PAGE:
Another giant in Europe and the symbol of French perfume making but lesser known here in America is Guerlain. Back in 1828, Pierre-Francois-Pascal Guerlain opened a perfume counter where he began selling British perfumes. Soon though he began manufacturing his own fragrances, creams, soaps, and ointments. In 1834, he introduced Creme Ambroisie of which a version is still available today. In 1842 he developed the first of many perfumes that became the favorites of Parisian high society. Coty was the first to bring perfumes to the masses, prior to him fragrances and perfume were very expensive and only the ultra-wealthy at the time could afford them. Then in 1853, he introduced Eau de Cologne Imperiale which was made specifically for Empress Eugenie. After Geurlian as mentioned two other houses, Coty and Heubigant became major players, and to this day they are still the top three most prominent and most important perfume houses in France.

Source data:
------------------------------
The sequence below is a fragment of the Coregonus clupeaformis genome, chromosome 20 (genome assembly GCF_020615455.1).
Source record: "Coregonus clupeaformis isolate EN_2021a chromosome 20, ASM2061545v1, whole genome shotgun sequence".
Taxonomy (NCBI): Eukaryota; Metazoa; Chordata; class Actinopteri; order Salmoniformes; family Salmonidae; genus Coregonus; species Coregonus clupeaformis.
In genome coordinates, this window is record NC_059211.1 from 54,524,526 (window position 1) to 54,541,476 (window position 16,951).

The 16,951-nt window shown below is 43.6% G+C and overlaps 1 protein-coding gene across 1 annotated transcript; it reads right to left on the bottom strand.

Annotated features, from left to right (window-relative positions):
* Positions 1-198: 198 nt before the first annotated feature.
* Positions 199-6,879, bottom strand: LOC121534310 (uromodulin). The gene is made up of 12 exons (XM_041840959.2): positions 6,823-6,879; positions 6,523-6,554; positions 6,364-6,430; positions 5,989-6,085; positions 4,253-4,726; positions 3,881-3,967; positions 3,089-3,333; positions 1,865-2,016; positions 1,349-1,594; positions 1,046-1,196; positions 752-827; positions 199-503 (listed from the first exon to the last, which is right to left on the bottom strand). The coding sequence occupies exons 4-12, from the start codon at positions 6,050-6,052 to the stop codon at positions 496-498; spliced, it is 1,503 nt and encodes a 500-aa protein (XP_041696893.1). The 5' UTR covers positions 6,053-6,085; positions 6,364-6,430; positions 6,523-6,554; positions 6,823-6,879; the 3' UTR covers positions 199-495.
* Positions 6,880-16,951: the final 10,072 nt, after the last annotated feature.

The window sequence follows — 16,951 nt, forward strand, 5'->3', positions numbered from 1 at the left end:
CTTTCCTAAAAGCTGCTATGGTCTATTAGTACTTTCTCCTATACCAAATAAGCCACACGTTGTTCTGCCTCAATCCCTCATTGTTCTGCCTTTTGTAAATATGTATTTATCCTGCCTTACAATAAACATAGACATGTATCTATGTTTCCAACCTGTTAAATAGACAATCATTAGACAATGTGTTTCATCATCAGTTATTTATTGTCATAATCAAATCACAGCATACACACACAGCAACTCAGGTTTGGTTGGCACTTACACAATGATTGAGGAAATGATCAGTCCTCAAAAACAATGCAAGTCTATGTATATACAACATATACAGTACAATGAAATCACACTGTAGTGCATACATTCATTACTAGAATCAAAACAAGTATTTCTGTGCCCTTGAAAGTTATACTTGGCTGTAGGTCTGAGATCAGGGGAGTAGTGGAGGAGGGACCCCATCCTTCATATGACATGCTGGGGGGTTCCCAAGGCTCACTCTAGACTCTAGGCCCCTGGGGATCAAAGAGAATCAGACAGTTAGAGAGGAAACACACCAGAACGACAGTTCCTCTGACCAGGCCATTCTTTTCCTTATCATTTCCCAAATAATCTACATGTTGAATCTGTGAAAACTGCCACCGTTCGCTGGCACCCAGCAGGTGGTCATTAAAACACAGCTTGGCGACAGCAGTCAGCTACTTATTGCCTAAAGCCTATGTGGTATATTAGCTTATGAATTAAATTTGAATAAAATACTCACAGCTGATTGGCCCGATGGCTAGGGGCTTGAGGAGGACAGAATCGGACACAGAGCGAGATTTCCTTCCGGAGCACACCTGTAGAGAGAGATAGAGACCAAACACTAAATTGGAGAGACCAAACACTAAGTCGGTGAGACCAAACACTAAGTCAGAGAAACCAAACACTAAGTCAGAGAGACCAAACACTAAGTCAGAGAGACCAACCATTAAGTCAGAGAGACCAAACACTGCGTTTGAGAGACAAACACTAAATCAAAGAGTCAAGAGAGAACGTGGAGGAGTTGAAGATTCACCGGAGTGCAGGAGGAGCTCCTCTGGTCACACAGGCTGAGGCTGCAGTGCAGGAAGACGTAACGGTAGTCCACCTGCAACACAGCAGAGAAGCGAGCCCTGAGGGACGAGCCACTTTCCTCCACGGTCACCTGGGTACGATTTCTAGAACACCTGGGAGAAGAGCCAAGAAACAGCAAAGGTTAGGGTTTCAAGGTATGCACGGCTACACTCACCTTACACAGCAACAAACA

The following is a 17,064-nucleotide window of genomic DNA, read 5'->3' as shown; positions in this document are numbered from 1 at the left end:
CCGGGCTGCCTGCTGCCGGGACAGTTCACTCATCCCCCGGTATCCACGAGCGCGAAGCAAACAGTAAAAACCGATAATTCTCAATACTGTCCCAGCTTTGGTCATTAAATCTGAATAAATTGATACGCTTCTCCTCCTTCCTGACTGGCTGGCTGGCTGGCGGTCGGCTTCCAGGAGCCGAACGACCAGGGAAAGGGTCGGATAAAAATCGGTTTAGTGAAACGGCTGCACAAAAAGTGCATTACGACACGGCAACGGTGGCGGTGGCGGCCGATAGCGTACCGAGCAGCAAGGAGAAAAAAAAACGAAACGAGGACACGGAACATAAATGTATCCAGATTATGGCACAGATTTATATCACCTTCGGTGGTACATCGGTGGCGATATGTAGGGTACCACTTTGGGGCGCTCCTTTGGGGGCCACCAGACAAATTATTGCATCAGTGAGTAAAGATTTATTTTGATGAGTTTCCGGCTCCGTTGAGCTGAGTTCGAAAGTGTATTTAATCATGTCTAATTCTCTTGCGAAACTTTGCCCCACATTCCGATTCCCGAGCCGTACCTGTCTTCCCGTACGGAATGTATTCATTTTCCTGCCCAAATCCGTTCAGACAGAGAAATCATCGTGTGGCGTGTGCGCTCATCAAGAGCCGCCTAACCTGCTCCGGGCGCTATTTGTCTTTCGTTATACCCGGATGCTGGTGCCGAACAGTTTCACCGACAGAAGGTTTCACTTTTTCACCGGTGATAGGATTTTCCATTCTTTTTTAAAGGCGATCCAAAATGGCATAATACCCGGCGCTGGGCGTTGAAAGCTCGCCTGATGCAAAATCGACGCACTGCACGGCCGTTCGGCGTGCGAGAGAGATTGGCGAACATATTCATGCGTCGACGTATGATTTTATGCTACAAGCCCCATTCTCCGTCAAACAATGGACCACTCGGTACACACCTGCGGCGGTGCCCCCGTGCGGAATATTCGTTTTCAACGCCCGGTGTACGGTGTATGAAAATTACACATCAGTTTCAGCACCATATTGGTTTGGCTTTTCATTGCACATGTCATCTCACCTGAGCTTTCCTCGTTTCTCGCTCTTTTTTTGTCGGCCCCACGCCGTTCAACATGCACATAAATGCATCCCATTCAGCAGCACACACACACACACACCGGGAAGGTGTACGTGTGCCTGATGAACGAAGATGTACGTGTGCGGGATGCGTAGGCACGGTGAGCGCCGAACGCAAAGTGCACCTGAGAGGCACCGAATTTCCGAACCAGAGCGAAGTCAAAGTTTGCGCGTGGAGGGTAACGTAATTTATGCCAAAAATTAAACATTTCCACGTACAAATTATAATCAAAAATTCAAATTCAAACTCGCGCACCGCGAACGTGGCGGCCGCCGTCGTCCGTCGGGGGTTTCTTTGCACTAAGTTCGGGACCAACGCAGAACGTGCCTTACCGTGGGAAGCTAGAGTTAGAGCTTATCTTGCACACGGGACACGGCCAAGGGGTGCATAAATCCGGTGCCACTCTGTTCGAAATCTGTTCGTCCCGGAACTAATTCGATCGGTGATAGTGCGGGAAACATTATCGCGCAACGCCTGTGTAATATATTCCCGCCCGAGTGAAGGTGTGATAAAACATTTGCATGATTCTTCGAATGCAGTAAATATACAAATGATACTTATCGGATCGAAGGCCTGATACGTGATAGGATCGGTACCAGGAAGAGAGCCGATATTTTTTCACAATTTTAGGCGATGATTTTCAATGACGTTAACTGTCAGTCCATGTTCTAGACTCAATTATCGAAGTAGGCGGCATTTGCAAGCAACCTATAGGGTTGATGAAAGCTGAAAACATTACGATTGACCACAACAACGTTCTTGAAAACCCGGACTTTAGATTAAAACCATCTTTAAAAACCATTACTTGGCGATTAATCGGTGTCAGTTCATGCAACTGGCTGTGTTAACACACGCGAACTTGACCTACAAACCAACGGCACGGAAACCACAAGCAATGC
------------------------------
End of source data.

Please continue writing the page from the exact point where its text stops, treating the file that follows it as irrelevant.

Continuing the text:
The first cologne as you might guess did come from Cologne (Klon), Germany, and traces its genesis in 1792 when Wilhelm Mulhens was given a wedding present of parchment with the recipe for “Aqua Mirabilis” which means miracle water by Franz Carl Gereon Maria Farina who was a Carthusian monk. It became the original Eau de Cologne which translates directly to “water of Cologne.” It was named 4711 Echt Kolnisch Wasser. Soon after the wedding, Mulhens began distilling the fragrance in his home which was located at 4711 Glockengasse in Cologne. It sold very well and was eventually copied by many and sold under the same name. This caused his grandson to register the name of the original under the 4711 trade name to distinguish it from the imposters. To this day the recipe is still a secret, but like all fragrances back then, it was created with citrus notes. In addition, it has notes of rosemary, neroli, and lavender. Not surprisingly these scents, herbs, and flowers are still used today in thousands of different combinations because we love them so much. Logically 4711 was also the first unisex fragrance in history.